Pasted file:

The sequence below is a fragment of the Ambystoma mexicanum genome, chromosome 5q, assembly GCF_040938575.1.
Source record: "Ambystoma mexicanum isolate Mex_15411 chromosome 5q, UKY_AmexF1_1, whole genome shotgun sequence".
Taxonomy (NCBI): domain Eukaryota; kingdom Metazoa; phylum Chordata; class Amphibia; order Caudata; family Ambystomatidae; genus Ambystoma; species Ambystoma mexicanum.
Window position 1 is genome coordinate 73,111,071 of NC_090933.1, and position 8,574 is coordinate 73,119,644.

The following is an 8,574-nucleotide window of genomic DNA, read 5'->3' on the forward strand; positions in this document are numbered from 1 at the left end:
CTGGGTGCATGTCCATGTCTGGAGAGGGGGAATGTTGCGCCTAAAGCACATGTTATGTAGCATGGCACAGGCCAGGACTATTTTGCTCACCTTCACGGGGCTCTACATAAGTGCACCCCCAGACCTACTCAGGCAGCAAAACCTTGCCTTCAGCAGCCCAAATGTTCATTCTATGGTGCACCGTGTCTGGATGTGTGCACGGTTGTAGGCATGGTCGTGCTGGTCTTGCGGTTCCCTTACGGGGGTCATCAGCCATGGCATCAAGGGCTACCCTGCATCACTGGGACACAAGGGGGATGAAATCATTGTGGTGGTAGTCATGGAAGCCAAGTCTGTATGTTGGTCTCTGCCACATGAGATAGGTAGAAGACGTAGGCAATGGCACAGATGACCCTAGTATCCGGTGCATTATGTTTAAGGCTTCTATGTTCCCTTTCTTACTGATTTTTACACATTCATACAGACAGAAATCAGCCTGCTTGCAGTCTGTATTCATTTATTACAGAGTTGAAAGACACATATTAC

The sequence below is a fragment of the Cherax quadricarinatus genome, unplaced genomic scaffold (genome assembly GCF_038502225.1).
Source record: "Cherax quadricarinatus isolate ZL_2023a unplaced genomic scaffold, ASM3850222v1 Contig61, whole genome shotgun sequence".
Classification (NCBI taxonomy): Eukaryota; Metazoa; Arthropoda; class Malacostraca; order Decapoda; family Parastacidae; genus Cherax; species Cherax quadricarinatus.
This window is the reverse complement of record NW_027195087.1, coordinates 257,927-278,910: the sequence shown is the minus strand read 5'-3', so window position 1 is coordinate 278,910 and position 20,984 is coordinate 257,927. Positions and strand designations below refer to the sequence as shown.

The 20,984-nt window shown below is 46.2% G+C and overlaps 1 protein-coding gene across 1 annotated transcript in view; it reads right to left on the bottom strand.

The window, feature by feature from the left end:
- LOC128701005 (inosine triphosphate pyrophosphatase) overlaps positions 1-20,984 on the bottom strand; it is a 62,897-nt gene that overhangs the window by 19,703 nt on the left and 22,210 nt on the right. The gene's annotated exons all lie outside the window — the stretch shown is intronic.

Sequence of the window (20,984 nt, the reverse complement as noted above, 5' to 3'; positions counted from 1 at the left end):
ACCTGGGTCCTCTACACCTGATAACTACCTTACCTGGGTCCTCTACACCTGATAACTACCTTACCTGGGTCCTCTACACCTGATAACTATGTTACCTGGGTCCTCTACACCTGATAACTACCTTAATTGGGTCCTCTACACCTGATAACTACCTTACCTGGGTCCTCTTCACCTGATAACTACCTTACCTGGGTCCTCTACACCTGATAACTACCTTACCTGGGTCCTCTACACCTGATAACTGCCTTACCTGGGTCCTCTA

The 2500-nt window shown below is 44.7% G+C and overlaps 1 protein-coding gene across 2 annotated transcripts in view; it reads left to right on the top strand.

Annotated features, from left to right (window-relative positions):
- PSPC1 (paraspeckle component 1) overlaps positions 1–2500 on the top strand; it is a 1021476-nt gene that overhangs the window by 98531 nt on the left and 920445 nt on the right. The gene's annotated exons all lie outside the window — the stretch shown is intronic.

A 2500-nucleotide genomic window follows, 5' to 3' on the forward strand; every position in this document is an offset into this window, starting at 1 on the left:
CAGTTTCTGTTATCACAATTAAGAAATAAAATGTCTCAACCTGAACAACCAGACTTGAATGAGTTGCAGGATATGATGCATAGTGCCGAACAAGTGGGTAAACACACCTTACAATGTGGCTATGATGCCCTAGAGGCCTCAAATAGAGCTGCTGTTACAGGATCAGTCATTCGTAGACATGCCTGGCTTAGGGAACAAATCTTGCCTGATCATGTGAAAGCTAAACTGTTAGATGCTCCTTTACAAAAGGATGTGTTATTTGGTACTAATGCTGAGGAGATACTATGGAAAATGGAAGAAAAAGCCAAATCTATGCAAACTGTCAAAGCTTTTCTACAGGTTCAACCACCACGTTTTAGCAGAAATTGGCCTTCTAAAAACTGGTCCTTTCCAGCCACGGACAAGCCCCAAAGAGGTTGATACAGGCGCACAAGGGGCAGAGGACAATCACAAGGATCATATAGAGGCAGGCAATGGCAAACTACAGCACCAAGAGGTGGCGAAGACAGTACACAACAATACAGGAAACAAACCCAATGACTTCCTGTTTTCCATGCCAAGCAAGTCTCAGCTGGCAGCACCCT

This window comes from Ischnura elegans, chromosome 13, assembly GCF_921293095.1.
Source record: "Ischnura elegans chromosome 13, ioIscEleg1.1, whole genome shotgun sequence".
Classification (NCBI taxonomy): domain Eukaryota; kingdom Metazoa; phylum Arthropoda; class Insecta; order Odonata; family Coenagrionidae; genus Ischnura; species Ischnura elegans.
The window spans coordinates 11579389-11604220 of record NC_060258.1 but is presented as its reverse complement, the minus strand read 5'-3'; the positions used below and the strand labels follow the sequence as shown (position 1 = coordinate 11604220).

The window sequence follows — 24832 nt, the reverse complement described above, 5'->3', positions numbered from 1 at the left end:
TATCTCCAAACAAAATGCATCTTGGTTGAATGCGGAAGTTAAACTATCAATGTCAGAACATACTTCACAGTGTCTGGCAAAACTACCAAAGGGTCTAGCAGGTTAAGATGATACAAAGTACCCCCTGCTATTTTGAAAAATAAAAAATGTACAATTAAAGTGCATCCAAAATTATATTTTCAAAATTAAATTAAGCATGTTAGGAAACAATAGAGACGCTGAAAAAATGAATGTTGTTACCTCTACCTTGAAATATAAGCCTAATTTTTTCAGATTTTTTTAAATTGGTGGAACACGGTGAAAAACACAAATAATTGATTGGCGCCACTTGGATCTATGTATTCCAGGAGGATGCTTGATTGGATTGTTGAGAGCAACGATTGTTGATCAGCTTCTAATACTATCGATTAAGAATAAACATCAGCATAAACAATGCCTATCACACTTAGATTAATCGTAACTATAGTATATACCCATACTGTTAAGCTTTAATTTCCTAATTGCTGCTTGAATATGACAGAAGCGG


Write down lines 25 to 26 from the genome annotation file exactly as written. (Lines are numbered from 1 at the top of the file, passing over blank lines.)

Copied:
The window sequence follows — 24832 nt, the reverse complement described above, 5'->3', positions numbered from 1 at the left end:
TATCTCCAAACAAAATGCATCTTGGTTGAATGCGGAAGTTAAACTATCAATGTCAGAACATACTTCACAGTGTCTGGCAAAACTACCAAAGGGTCTAGCAGGTTAAGATGATACAAAGTACCCCCTGCTATTTTGAAAAATAAAAAATGTACAATTAAAGTGCATCCAAAATTATATTTTCAAAATTAAATTAAGCATGTTAGGAAACAATAGAGACGCTGAAAAAATGAATGTTGTTACCTCTACCTTGAAATATAAGCCTAATTTTTTCAGATTTTTTTAAATTGGTGGAACACGGTGAAAAACACAAATAATTGATTGGCGCCACTTGGATCTATGTATTCCAGGAGGATGCTTGATTGGATTGTTGAGAGCAACGATTGTTGATCAGCTTCTAATACTATCGATTAAGAATAAACATCAGCATAAACAATGCCTATCACACTTAGATTAATCGTAACTATAGTATATACCCATACTGTTAAGCTTTAATTTCCTAATTGCTGCTTGAATATGACAGAAGCGG